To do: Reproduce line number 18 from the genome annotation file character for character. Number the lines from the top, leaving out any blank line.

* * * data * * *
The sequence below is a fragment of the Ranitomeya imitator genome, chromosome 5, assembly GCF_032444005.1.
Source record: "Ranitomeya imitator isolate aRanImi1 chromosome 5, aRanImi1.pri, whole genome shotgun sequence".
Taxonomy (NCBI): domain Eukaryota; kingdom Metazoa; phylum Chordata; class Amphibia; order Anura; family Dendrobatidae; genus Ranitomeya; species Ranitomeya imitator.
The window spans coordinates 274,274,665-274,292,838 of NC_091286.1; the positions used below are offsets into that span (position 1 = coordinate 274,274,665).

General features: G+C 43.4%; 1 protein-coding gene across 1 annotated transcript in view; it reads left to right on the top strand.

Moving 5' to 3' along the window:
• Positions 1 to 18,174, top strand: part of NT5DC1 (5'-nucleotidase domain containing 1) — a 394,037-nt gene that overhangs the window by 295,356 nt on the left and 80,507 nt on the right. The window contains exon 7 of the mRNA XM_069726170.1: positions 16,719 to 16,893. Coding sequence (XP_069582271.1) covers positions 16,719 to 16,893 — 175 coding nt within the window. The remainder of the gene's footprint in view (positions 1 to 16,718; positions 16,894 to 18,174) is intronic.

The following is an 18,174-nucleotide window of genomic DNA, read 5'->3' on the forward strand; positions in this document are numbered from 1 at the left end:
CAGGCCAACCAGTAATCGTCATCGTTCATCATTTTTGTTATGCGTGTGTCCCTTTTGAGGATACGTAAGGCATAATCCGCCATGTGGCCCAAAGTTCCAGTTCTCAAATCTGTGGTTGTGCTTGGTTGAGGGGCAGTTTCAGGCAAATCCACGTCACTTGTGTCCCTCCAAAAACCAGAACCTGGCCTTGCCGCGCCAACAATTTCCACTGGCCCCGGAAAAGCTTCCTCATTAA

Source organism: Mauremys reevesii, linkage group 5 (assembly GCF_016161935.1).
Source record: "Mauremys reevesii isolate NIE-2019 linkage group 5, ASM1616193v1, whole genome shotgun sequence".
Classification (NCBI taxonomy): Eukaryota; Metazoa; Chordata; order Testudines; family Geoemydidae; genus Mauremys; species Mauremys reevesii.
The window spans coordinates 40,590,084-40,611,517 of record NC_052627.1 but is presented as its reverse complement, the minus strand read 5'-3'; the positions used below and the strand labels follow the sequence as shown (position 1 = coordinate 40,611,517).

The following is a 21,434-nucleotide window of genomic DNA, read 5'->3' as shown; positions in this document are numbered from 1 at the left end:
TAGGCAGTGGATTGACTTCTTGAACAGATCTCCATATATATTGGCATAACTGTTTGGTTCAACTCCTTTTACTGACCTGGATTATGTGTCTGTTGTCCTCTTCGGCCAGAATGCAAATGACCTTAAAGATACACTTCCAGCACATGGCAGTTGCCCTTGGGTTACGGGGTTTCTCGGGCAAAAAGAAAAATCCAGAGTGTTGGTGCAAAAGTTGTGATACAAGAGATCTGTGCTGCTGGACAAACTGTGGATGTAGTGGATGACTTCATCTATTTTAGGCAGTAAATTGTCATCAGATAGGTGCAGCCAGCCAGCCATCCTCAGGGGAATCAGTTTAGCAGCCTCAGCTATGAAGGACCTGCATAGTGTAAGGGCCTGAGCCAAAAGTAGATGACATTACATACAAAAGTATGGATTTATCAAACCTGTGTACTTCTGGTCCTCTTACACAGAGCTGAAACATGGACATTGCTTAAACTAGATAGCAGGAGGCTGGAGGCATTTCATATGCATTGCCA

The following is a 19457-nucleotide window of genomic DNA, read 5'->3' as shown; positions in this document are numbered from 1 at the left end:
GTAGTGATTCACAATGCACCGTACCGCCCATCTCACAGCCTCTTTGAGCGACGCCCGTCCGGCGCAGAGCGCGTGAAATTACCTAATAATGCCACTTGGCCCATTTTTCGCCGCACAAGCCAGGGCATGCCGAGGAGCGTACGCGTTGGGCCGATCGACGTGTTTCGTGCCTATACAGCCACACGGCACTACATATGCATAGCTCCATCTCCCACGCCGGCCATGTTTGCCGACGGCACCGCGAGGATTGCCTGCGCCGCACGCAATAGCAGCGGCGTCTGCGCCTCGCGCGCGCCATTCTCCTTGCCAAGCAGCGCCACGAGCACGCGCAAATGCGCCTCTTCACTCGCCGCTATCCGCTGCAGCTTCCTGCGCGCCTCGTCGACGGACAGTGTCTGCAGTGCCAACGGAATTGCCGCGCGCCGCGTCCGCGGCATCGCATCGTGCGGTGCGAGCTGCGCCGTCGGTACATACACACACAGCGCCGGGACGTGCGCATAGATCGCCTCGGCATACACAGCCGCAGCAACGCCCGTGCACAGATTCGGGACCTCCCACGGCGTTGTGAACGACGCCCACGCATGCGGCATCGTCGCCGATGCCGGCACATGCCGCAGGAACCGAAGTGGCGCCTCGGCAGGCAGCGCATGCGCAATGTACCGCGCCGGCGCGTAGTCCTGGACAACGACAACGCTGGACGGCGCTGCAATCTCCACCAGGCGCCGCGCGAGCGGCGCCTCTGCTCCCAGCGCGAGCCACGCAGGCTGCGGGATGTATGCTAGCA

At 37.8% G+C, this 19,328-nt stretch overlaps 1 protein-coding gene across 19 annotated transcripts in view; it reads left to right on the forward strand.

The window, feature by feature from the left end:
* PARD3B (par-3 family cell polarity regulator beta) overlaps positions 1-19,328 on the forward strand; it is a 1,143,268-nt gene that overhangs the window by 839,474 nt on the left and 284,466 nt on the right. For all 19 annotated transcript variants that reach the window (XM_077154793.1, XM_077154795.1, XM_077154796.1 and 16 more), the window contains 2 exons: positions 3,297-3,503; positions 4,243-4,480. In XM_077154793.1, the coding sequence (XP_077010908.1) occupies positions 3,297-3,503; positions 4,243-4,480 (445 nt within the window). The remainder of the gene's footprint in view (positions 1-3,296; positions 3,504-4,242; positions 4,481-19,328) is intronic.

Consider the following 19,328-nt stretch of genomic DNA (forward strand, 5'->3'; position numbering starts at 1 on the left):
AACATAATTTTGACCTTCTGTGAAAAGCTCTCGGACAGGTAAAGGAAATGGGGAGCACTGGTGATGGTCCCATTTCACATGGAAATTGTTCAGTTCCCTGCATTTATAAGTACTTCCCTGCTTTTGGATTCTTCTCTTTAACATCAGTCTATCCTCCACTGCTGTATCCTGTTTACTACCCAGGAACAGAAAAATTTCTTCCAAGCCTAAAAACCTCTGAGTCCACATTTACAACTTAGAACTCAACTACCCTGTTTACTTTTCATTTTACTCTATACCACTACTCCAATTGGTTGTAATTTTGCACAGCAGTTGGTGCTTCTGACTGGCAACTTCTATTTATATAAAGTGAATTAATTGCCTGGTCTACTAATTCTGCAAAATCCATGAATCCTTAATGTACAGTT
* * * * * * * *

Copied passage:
At 37.8% G+C, this 19,328-nt stretch overlaps 1 protein-coding gene across 19 annotated transcripts in view; it reads left to right on the forward strand.